I always thought it was the conservatives who thought that people are basically evil and need to be restrained to keep them from doing evil.  Liberals are supposed to believe that people are basically good, and thus can be trusted with dangerous things like free speech and democracy.

    the purpose of the second amendment is to promote a well-regulated militia, in the same sense that the purpose of the first amendment is to promote a well-informed electorate.

    by happymisanthropy on Sat Jan 26, 2013 at 06:07:40 AM PST

    •  If you are on the wrong end of the bullet, then (3+ / 0-)
      we're just hunks of meat whose destiny is decided by chunks of metal
      Seems you answered  your own question.
      •  so (0+ / 0-)

        given that more than half of "gun deaths" are suicides, you can choose not to.

        the purpose of the second amendment is to promote a well-regulated militia, in the same sense that the purpose of the first amendment is to promote a well-informed electorate.

        by happymisanthropy on Sat Jan 26, 2013 at 06:21:22 AM PST

        [ Parent ]

        •  And the other half - expendable? eom (2+ / 0-)
          Recommended by:
          DefendOurConstitution, alain2112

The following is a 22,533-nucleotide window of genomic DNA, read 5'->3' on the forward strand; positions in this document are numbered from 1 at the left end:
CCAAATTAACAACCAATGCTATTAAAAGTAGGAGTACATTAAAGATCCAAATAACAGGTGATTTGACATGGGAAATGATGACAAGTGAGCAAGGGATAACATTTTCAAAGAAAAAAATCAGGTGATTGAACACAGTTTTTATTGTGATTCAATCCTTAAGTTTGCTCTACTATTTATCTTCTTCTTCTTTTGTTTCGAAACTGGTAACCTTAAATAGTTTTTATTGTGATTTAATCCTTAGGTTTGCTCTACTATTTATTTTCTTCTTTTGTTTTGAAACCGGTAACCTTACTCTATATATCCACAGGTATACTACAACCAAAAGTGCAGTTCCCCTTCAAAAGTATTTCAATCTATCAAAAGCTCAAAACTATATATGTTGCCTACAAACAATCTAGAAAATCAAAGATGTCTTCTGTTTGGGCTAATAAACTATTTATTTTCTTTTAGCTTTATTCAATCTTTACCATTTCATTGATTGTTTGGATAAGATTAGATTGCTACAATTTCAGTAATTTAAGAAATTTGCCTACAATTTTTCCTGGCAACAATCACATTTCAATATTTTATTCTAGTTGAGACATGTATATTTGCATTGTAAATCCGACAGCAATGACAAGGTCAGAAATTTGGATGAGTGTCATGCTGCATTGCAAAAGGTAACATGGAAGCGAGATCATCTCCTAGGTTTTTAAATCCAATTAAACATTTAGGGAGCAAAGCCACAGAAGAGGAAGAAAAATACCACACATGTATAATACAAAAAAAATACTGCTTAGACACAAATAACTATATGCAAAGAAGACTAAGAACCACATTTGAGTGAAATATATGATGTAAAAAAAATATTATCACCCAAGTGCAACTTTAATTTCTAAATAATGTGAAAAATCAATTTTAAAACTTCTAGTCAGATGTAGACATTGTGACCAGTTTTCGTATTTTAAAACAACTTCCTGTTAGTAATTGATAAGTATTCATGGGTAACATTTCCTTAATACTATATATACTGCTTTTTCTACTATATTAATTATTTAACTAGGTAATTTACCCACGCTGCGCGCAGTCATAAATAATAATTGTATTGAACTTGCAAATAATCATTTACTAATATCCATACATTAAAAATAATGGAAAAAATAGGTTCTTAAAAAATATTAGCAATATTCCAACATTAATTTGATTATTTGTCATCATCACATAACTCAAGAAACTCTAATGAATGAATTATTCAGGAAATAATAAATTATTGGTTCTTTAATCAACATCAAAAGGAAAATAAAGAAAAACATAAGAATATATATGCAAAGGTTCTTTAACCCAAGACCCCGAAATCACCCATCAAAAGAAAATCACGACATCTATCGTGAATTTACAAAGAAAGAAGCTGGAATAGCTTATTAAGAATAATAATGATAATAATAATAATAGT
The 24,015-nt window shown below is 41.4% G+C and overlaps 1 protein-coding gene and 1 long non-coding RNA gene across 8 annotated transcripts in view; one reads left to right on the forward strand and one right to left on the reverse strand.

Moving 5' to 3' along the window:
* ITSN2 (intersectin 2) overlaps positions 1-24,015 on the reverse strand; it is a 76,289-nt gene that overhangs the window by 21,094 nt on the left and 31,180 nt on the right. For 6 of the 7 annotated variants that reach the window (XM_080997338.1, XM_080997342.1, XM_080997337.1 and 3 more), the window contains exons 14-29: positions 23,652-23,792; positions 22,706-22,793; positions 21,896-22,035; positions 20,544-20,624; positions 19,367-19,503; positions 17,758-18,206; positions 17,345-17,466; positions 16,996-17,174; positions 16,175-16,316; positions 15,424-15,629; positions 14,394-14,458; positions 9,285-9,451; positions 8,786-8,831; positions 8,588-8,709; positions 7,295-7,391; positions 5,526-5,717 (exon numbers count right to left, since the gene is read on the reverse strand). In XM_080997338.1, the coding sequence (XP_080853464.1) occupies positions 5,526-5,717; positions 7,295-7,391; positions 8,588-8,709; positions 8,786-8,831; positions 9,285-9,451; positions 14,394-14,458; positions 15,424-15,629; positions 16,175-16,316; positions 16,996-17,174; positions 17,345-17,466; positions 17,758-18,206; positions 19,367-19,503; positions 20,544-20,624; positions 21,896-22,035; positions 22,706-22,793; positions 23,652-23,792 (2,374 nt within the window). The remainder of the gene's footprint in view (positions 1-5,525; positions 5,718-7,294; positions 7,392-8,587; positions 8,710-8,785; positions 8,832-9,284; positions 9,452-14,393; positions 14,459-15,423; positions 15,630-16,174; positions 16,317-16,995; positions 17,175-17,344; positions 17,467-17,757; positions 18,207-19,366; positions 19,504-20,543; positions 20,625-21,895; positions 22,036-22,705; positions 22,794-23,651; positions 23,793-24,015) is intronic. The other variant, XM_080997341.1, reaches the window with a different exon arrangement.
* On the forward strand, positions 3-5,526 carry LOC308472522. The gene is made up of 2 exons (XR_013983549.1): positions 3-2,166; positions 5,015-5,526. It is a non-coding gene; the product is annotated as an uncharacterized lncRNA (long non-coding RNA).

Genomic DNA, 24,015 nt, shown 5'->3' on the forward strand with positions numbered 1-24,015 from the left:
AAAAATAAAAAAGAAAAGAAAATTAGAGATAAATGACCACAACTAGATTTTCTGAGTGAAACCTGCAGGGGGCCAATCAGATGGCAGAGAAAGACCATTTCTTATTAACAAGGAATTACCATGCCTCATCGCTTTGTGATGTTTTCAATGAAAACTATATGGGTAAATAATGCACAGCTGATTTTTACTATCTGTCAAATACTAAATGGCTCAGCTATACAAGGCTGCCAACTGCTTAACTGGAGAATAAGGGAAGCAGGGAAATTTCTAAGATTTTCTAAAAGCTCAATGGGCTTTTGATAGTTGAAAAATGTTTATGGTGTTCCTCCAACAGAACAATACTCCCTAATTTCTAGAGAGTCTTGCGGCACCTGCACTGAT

•  what about them? (0+ / 0-)

            if you think it's much better to be dead by a knife than dead by a gun, I guess the argument makes sense.

            the purpose of the second amendment is to promote a well-regulated militia, in the same sense that the purpose of the first amendment is to promote a well-informed electorate.

            by happymisanthropy on Sat Jan 26, 2013 at 06:49:38 AM PST

            [ Parent ]

            •  Statistics on guns vs. knives (2+ / 0-)

              www.census.gov/compendia/statab/2012/tables/12s0310.xls

              From 2000-2008 homicides by weapon:

              Firearms                                              86,112
              Knives & other cutting implements         16,547    
              Other                                                  27,082